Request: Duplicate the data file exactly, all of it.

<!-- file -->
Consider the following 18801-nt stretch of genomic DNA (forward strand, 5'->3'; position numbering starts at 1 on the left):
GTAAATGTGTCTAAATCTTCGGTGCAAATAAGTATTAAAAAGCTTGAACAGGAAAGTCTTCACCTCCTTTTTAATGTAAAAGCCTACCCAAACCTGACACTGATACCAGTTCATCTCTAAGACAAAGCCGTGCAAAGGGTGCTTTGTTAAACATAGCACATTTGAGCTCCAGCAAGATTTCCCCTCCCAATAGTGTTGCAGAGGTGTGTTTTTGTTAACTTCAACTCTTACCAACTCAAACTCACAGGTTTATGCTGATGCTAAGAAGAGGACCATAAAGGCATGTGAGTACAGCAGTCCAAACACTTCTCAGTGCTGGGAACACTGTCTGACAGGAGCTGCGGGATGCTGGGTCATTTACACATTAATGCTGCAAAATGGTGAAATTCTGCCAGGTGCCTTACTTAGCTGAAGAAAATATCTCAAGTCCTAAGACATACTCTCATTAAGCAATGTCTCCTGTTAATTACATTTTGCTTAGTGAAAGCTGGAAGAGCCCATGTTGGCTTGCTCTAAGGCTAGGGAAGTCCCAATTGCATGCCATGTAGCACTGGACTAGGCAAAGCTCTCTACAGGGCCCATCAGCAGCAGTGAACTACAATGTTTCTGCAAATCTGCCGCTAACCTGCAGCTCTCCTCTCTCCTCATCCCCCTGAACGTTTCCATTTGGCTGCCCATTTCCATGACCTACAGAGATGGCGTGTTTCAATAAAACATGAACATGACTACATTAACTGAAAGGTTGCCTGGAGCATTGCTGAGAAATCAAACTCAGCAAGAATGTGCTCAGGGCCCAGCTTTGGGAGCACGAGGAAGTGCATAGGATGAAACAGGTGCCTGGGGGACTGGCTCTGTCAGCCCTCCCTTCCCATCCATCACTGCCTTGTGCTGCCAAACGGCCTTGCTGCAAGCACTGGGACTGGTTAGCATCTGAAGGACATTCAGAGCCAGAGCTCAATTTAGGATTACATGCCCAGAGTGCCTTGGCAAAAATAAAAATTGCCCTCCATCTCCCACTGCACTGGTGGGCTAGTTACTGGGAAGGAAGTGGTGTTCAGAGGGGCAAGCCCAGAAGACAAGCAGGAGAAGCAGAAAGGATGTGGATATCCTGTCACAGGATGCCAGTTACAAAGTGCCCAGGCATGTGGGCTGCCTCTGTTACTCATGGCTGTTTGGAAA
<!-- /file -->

Consider the following 18801-nt stretch of genomic DNA (forward strand, 5'->3'; position numbering starts at 1 on the left):
GTAAATGTGTCTAAATCTTCGGTGCAAATAAGTATTAAAAAGCTTGAACAGGAAAGTCTTCACCTCCTTTTTAATGTAAAAGCCTACCCAAACCTGACACTGATACCAGTTCATCTCTAAGACAAAGCCGTGCAAAGGGTGCTTTGTTAAACATAGCACATTTGAGCTCCAGCAAGATTTCCCCTCCCAATAGTGTTGCAGAGGTGTGTTTTTGTTAACTTCAACTCTTACCAACTCAAACTCACAGGTTTATGCTGATGCTAAGAAGAGGACCATAAAGGCATGTGAGTACAGCAGTCCAAACACTTCTCAGTGCTGGGAACACTGTCTGACAGGAGCTGCGGGATGCTGGGTCATTTACACATTAATGCTGCAAAATGGTGAAATTCTGCCAGGTGCCTTACTTAGCTGAAGAAAATATCTCAAGTCCTAAGACATACTCTCATTAAGCAATGTCTCCTGTTAATTACATTTTGCTTAGTGAAAGCTGGAAGAGCCCATGTTGGCTTGCTCTAAGGCTAGGGAAGTCCCAATTGCATGCCATGTAGCACTGGACTAGGCAAAGCTCTCTACAGGGCCCATCAGCAGCAGTGAACTACAATGTTTCTGCAAATCTGCCGCTAACCTGCAGCTCTCCTCTCTCCTCATCCCCCTGAACGTTTCCATTTGGCTGCCCATTTCCATGACCTACAGAGATGGCGTGTTTCAATAAAACATGAACATGACTACATTAACTGAAAGGTTGCCTGGAGCATTGCTGAGAAATCAAACTCAGCAAGAATGTGCTCAGGGCCCAGCTTTGGGAGCACGAGGAAGTGCATAGGATGAAACAGGTGCCTGGGGGACTGGCTCTGTCAGCCCTCCCTTCCCATCCATCACTGCCTTGTGCTGCCAAACGGCCTTGCTGCAAGCACTGGGACTGGTTAGCATCTGAAGGACATTCAGAGCCAGAGCTCAATTTAGGATTACATGCCCAGAGTGCCTTGGCAAAAATAAAAATTGCCCTCCATCTCCCACTGCACTGGTGGGCTAGTTACTGGGAAGGAAGTGGTGTTCAGAGGGGCAAGCCCAGAAGACAAGCAGGAGAAGCAGAAAGGATGTGGATATCCTGTCACAGGATGCCAGTTACAAAGTGCCCAGGCATGTGGGCTGCCTCTGTTACTCATGGCTGTTTGGAAA